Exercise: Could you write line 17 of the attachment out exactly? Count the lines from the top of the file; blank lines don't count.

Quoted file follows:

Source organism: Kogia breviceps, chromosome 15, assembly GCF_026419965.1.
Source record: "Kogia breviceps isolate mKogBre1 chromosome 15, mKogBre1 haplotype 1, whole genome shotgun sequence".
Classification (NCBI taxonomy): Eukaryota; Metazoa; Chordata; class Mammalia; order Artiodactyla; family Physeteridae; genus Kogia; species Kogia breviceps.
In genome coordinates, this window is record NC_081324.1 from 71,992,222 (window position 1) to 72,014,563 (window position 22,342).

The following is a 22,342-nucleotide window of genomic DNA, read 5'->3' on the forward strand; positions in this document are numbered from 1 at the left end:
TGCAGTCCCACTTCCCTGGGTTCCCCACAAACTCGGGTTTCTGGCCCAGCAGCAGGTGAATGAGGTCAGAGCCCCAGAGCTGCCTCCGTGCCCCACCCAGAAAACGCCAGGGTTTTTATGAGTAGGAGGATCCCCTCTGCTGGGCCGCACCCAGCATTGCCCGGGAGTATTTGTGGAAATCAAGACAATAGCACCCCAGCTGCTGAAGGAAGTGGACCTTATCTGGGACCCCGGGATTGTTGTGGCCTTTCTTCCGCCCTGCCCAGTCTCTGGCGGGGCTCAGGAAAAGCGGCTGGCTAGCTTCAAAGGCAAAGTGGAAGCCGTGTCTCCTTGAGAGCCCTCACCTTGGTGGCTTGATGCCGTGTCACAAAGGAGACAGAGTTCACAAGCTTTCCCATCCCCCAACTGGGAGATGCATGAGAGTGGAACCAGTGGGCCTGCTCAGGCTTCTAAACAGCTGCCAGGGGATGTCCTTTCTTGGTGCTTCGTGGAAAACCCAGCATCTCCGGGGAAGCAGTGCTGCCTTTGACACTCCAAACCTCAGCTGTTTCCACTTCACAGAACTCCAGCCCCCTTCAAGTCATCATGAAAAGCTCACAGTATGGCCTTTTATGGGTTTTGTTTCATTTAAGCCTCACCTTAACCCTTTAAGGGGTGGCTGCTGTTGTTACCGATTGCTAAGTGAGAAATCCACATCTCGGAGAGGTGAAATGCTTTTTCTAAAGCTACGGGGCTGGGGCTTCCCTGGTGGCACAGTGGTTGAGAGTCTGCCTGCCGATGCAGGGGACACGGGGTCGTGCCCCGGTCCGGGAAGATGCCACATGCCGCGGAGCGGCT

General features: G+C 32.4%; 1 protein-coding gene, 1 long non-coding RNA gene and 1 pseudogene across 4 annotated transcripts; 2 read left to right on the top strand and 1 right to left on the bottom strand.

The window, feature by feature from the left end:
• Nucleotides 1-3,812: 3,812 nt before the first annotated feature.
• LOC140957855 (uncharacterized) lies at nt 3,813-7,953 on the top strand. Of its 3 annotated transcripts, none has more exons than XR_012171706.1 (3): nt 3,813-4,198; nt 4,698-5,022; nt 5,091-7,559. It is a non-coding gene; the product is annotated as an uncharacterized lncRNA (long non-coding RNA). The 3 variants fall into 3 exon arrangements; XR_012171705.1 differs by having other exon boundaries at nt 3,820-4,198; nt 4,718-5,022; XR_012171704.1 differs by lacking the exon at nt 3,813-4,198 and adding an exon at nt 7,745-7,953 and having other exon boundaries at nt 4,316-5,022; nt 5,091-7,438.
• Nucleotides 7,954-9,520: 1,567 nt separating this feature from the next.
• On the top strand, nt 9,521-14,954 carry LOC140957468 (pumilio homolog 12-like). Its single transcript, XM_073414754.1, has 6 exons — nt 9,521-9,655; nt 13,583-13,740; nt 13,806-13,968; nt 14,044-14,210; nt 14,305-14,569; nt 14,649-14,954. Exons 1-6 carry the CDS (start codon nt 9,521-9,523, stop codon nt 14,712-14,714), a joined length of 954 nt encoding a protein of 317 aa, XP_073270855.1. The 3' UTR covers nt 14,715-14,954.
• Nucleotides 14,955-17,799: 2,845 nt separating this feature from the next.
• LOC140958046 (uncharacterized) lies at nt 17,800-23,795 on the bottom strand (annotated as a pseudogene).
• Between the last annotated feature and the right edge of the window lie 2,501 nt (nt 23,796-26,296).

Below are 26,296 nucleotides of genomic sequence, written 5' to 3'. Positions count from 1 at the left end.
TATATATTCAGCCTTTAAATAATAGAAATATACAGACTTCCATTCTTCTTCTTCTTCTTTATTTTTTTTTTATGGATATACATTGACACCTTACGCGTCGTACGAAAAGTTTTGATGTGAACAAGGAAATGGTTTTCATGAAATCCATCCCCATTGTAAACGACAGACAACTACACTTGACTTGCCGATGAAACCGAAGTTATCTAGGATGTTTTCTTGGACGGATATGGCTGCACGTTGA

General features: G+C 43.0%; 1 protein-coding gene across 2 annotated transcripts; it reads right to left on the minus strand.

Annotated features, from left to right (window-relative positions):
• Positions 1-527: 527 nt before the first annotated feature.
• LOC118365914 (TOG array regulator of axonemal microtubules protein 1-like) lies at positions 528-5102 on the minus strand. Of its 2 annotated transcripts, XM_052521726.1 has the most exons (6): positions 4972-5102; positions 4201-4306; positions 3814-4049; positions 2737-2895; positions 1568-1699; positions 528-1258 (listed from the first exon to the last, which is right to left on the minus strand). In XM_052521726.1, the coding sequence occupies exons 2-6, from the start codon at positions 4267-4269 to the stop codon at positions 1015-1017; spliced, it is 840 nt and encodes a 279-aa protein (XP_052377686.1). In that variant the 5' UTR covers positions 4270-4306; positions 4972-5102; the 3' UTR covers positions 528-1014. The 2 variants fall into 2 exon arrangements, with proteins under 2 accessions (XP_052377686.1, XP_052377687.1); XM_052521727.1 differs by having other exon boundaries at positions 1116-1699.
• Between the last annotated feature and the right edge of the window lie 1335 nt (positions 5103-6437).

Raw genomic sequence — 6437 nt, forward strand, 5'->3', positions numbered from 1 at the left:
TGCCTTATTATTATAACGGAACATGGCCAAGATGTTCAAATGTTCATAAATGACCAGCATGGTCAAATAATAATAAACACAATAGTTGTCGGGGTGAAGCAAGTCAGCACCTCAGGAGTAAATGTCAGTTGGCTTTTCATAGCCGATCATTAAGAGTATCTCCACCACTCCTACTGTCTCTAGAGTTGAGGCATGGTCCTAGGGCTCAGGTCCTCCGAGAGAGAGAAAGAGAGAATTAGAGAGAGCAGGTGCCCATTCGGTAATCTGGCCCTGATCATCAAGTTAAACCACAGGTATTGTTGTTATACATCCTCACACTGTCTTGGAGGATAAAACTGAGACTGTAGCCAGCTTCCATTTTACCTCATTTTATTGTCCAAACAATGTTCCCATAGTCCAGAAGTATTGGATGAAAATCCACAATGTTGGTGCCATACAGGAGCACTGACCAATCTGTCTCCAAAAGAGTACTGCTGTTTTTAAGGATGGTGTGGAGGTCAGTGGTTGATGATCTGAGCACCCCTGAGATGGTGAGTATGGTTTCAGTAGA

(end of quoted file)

TATATATTCAGCCTTTAAATAATAGAAATATACAGACTTCCATTCTTCTTCTTCTTCTTTATTTTTTTTTTATGGATATACATTGACACCTTACGCGTCGTACGAAAAGTTTTGATGTGAACAAGGAAATGGTTTTCATGAAATCCATCCCCATTGTAAACGACAGACAACTACACTTGACTTGCCGATGAAACCGAAGTTATCTAGGATGTTTTCTTGGACGGATATGGCTGCACGTTGA